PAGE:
Afterload and Velocity of Shortening:
There is also a relationship between the load (afterload) on a muscle and the velocity of shortening (Figure 10). At high load there is no shortening (isometric contraction) so velocity is zero. At no load, velocity of shortening is maximal, but no work is done since no force is moved (work = force x distance). Power output is maximal at intermediate values of afterload, ie. shortening and velocity.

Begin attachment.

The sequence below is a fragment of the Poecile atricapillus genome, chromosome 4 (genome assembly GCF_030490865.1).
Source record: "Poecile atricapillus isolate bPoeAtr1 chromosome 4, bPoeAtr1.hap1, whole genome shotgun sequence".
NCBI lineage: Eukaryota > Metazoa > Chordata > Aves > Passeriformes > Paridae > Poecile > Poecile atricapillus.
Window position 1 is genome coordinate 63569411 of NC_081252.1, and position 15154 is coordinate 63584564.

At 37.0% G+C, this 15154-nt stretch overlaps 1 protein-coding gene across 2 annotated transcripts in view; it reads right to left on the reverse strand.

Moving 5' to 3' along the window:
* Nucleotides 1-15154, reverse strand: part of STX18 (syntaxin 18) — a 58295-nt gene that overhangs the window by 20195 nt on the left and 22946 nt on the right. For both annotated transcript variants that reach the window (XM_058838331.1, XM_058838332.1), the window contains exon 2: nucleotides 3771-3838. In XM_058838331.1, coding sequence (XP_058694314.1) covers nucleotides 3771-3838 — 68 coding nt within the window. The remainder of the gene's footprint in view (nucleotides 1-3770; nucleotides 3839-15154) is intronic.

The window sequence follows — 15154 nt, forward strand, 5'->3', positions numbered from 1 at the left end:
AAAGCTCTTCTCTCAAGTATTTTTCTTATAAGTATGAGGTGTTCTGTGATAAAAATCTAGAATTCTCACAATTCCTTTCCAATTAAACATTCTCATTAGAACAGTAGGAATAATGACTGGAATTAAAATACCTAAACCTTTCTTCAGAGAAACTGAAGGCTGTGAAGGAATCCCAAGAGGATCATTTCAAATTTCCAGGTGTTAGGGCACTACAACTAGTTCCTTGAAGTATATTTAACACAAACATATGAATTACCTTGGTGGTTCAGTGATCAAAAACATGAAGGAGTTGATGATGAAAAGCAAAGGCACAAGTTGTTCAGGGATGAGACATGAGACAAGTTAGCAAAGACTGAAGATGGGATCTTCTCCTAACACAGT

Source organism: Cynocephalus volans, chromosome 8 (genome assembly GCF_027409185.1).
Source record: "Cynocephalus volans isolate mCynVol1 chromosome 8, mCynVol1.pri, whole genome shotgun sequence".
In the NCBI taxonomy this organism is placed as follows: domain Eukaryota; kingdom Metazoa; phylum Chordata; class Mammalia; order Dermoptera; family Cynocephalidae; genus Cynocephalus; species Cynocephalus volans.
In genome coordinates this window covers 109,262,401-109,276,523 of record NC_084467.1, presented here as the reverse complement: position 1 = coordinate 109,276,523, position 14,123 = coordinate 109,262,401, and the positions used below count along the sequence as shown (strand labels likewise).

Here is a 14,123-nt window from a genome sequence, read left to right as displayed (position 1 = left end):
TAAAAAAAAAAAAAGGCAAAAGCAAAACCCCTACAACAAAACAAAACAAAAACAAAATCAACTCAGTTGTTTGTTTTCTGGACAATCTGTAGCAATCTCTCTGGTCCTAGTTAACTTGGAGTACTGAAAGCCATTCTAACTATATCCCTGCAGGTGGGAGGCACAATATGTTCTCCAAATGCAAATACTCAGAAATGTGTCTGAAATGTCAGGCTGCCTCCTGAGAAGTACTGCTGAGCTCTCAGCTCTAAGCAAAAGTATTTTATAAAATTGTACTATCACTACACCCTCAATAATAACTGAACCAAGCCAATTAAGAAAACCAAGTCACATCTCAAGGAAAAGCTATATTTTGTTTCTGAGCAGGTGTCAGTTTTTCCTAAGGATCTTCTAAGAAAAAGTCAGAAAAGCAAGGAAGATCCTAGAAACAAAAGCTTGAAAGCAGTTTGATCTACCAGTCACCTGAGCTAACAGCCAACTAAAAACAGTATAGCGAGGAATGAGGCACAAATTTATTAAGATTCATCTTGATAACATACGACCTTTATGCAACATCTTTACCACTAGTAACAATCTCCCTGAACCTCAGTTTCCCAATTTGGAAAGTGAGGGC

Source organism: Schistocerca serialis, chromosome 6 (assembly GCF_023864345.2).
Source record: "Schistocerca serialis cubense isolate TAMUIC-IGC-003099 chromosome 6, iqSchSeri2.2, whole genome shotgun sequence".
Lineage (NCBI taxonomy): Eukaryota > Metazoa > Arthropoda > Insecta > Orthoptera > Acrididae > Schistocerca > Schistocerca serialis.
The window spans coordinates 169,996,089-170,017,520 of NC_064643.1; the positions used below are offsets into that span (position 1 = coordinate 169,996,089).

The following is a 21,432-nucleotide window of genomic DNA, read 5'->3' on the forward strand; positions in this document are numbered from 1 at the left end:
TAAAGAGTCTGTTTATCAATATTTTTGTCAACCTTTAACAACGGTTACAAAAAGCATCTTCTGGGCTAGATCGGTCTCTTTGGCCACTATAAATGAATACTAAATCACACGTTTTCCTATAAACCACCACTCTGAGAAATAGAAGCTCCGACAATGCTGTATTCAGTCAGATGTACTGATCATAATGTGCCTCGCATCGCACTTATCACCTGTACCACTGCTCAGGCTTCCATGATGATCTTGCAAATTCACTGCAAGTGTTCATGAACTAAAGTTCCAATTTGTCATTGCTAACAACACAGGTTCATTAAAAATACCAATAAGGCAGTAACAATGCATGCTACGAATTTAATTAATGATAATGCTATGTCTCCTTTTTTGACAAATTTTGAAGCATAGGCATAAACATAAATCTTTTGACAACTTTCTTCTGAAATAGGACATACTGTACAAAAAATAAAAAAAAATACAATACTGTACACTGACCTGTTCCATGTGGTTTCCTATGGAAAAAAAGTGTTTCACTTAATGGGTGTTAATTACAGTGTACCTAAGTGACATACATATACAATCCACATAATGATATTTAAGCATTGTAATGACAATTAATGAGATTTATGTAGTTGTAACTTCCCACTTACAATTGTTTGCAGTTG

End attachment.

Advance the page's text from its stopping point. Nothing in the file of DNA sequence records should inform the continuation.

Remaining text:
Preloading a muscle increases the velocity of shortening, but does not change the maximal velocity of shortening (Vmax). Preload and afterload have different effects on velocity of muscle contraction.
Although varying the afterload and preload alters tension generation, extent of shortening, and velocity of shortening, inotropicity (contractility) is not altered by these maneuvers.
Inotropicity (ie. contractility) may be altered by neurotransmitters, hormones, and factors intrinsic to cardiac muscle. This results in changed active state. Increased release of sarcoplasmic of Ca++ facilitates cross-bridge formation and cycling rate, and increases maximal velocity of shortening. This is not seen in skeletal muscle.
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